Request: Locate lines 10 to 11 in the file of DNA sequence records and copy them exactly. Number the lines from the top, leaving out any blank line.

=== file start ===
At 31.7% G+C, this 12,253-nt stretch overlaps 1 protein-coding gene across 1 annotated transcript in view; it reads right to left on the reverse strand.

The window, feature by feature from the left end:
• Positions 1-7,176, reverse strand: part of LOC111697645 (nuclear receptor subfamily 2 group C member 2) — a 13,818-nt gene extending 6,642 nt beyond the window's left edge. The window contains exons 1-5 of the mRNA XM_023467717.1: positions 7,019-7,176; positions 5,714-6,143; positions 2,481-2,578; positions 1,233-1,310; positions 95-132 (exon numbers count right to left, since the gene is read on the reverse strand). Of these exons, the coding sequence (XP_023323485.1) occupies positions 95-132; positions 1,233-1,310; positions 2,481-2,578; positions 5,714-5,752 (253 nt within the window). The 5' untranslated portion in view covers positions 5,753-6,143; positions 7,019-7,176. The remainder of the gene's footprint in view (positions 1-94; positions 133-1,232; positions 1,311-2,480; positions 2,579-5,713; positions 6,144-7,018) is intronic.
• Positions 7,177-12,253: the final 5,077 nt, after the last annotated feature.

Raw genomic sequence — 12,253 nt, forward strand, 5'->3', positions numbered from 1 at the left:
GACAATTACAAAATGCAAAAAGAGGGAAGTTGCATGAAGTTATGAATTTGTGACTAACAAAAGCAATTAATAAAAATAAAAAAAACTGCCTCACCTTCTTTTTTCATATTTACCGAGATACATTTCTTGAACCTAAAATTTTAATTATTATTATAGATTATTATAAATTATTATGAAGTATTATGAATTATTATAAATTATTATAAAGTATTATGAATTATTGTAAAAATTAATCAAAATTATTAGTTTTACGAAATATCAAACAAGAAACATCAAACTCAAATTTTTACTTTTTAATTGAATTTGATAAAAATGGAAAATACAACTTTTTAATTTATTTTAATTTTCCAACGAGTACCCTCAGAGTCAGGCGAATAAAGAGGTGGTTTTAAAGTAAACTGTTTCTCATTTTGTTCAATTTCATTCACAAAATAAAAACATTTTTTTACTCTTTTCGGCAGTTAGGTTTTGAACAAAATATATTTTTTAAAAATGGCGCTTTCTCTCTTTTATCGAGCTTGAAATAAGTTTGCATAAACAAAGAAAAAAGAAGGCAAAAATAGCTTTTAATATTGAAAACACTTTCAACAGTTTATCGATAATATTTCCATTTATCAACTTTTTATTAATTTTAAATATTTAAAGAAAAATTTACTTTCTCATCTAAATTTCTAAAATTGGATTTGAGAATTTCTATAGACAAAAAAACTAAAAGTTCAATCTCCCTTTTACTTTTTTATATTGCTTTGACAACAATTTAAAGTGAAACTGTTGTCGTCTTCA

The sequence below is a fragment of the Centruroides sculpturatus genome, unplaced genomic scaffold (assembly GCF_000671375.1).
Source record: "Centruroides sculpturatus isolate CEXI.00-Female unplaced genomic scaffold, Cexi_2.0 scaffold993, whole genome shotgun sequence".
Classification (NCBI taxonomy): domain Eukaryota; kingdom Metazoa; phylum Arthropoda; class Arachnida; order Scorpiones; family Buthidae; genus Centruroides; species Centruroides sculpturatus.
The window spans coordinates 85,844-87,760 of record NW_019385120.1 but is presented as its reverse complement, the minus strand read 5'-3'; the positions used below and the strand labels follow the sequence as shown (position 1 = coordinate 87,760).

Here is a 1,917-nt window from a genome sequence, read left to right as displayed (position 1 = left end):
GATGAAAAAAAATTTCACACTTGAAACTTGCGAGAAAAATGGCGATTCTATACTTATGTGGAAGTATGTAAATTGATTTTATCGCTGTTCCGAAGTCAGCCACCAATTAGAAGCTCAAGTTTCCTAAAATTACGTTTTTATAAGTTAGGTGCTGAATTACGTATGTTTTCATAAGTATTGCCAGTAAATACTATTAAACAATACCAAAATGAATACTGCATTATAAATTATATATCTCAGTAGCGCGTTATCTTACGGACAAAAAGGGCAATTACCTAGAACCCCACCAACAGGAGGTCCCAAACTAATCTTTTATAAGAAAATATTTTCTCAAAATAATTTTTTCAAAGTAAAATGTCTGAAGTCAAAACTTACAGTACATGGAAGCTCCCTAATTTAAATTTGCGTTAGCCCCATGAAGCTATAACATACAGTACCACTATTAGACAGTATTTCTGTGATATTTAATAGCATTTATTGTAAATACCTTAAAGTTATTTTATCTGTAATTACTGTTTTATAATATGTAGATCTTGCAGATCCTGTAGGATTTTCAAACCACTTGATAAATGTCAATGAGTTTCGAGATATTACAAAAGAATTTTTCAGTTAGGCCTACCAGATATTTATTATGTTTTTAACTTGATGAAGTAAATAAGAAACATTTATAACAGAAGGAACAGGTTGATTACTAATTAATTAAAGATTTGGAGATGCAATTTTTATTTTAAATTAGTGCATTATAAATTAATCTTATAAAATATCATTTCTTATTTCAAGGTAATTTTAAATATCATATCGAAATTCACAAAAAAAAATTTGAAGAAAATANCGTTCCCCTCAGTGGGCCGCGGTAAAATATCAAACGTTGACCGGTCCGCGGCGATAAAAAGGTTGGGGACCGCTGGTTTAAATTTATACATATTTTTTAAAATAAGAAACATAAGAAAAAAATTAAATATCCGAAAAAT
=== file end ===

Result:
The window spans coordinates 85,844-87,760 of record NW_019385120.1 but is presented as its reverse complement, the minus strand read 5'-3'; the positions used below and the strand labels follow the sequence as shown (position 1 = coordinate 87,760).

Here is a 1,917-nt window from a genome sequence, read left to right as displayed (position 1 = left end):